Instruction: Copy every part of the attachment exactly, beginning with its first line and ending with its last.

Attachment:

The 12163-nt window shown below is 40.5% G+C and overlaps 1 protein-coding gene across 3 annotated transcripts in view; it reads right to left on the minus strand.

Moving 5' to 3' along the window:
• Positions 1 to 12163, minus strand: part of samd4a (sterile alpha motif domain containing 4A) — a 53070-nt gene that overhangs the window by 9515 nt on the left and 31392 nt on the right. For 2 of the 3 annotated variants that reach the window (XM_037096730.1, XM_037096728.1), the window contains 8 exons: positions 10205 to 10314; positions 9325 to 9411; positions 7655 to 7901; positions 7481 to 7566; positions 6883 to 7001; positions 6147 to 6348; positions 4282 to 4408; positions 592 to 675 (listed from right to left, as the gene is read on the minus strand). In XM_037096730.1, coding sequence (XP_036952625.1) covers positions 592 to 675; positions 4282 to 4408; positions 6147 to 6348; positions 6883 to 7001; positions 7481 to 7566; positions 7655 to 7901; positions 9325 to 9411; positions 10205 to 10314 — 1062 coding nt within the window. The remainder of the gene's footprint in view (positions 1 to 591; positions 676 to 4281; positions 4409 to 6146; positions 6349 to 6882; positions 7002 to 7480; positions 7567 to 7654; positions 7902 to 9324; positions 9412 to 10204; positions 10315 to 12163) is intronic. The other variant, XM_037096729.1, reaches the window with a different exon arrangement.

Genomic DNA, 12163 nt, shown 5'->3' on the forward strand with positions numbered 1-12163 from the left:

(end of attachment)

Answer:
The 12163-nt window shown below is 40.5% G+C and overlaps 1 protein-coding gene across 3 annotated transcripts in view; it reads right to left on the minus strand.

Moving 5' to 3' along the window:
• Positions 1 to 12163, minus strand: part of samd4a (sterile alpha motif domain containing 4A) — a 53070-nt gene that overhangs the window by 9515 nt on the left and 31392 nt on the right. For 2 of the 3 annotated variants that reach the window (XM_037096730.1, XM_037096728.1), the window contains 8 exons: positions 10205 to 10314; positions 9325 to 9411; positions 7655 to 7901; positions 7481 to 7566; positions 6883 to 7001; positions 6147 to 6348; positions 4282 to 4408; positions 592 to 675 (listed from right to left, as the gene is read on the minus strand). In XM_037096730.1, coding sequence (XP_036952625.1) covers positions 592 to 675; positions 4282 to 4408; positions 6147 to 6348; positions 6883 to 7001; positions 7481 to 7566; positions 7655 to 7901; positions 9325 to 9411; positions 10205 to 10314 — 1062 coding nt within the window. The remainder of the gene's footprint in view (positions 1 to 591; positions 676 to 4281; positions 4409 to 6146; positions 6349 to 6882; positions 7002 to 7480; positions 7567 to 7654; positions 7902 to 9324; positions 9412 to 10204; positions 10315 to 12163) is intronic. The other variant, XM_037096729.1, reaches the window with a different exon arrangement.

Genomic DNA, 12163 nt, shown 5'->3' on the forward strand with positions numbered 1-12163 from the left: